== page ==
Get ready for changes in the AS9100 aerospace quality certification

The AS9100 Revision C certification standard, published in 2009, is being updated to AS9100:2016 with an aggressive timeline for transition. Will your company be prepared?

Credit: Olivier Le Moal |

The quality certification standard for aerospace companies to which thousands of suppliers in the aerospace industry are held is AS9100, based on the ISO 9001 quality standard, with specific changes tailored to the aerospace industry. Companies achieving certification report:

  • Improved product quality and on-time delivery
  • More efficient labor utilization
  • Increased customer satisfaction in supplier-customer relationships
  • Alignment with the International Aerospace Quality Group (IAQG) strategy of having 90% of supply chain certified

AS9100 Revision C is now being updated to AS9100:2016 with an aggressive timeline for transition (See Figure 2, pg. 46) Of particular note is the June 2017 milestone. As of this date, all AS9100 audits must be performed to the AS9100:2016 standard. The updates to the AS9100 standards are designed to:

  • Maintain linkage to the latest version, ISO 9001:2015
    • Adapt to a changing world
    • Enhance an organization’s ability to satisfy its customers
    • Provide a consistent foundation for the future
    • Reflect increasingly complex environments in which organizations operate
    • Ensure new standard reflects the needs of all interested parties
    • Integrate with other management systems

    A question of responsibility

    One area where managers should seek to be more involved is overseeing their organization’s quality management system (QMS). Likely one or more people on staff are tasked with quality, such as a quality assurance (QA) manager your organization has designated as the quality management representative for certification. This person’s role could be to stay up-to-date on the standards and any changes made to them as well as whatever steps need to be taken to ensure a company stays certified. What doesn’t belong to this person, however, is the liability when something goes wrong. For example, outsourcing the production of various component parts to plants all over the world has led to an increase in counterfeit parts. If these are found in your company’s supply chain, the liability will lie on the certified organization, not the individual. The thinking is that because a company has a standardized quality management system in place, it should have a process that accounts for the possibility of counterfeiting. So when and if there is a failure, your organization, and more specifically management, will shoulder some responsibility.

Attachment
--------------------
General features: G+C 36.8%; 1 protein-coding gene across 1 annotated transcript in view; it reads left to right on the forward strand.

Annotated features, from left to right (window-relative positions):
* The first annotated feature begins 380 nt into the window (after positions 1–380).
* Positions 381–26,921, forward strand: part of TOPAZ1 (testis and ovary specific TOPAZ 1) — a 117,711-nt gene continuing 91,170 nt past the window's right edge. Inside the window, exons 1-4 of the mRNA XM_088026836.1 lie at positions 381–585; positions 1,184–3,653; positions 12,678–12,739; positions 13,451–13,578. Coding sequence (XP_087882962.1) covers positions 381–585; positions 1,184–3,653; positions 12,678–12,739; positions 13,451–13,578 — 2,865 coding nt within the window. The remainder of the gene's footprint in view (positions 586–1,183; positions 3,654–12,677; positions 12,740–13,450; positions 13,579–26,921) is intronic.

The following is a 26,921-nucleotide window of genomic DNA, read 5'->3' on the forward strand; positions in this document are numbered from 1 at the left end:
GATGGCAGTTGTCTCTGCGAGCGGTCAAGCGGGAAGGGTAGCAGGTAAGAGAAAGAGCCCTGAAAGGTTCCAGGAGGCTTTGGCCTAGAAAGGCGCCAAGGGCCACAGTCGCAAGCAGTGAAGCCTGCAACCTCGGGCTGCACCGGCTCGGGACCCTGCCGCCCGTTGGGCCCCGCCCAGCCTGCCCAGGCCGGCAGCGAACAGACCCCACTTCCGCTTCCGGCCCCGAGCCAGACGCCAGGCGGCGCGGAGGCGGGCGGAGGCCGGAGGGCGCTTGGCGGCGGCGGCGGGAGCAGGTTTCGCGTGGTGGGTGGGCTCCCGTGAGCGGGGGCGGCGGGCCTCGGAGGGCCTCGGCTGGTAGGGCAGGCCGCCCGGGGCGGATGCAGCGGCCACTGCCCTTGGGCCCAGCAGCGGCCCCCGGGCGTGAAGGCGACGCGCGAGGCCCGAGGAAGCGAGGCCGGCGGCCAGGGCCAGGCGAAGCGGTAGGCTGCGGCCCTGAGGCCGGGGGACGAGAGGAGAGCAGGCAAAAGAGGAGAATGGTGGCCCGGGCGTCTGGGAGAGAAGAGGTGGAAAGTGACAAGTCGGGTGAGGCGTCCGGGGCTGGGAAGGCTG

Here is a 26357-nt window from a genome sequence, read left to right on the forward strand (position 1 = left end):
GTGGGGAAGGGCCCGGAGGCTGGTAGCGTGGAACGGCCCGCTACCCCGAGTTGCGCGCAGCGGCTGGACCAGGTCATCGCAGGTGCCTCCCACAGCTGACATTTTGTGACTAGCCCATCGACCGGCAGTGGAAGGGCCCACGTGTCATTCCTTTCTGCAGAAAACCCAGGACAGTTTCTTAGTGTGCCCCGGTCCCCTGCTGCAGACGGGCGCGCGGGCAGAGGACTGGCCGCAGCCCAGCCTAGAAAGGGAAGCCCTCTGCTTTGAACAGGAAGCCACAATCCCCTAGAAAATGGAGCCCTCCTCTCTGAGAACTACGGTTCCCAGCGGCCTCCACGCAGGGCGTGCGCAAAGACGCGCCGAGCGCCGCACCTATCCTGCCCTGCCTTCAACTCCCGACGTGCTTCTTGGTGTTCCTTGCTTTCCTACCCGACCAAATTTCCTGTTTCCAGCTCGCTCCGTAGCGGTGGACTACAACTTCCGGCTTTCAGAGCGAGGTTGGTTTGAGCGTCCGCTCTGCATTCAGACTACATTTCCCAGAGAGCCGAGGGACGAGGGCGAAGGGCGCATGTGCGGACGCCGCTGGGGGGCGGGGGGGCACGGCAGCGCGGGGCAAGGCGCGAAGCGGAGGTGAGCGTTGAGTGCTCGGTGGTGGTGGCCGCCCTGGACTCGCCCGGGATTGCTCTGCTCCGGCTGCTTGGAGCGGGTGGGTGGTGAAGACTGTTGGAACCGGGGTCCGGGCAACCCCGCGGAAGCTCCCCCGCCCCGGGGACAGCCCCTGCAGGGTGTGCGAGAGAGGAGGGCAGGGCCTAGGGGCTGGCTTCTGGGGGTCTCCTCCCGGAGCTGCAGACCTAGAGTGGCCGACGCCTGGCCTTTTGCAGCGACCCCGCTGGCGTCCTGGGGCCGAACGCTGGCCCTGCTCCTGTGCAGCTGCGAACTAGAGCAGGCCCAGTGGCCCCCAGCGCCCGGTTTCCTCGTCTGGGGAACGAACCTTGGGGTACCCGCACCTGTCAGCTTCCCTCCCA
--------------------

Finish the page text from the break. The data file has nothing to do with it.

This example shows why an organization’s leadership needs to be aware of changes to quality management certifications. These changes are not arbitrary; they represent years of discussion and evaluation by organizations such as the IAQG, the International Aerospace Quality Group. These certifications are designed to help organizations improve their quality systems, providing significant benefits to their business. So, while a company’s quality staff should have insight into how the quality system is impacting business from an operations perspective, they may not truly grasp how these systems play into the company’s overall financial performance and sustainability.

    Terminology changes

    While they may seem small, terminology changes are important. Simplifying language and writing styles can go a long way toward increasing universal understanding and consistent interpretation of requirements. Terminology revisions for the 2016 standard are listed in Figure 1.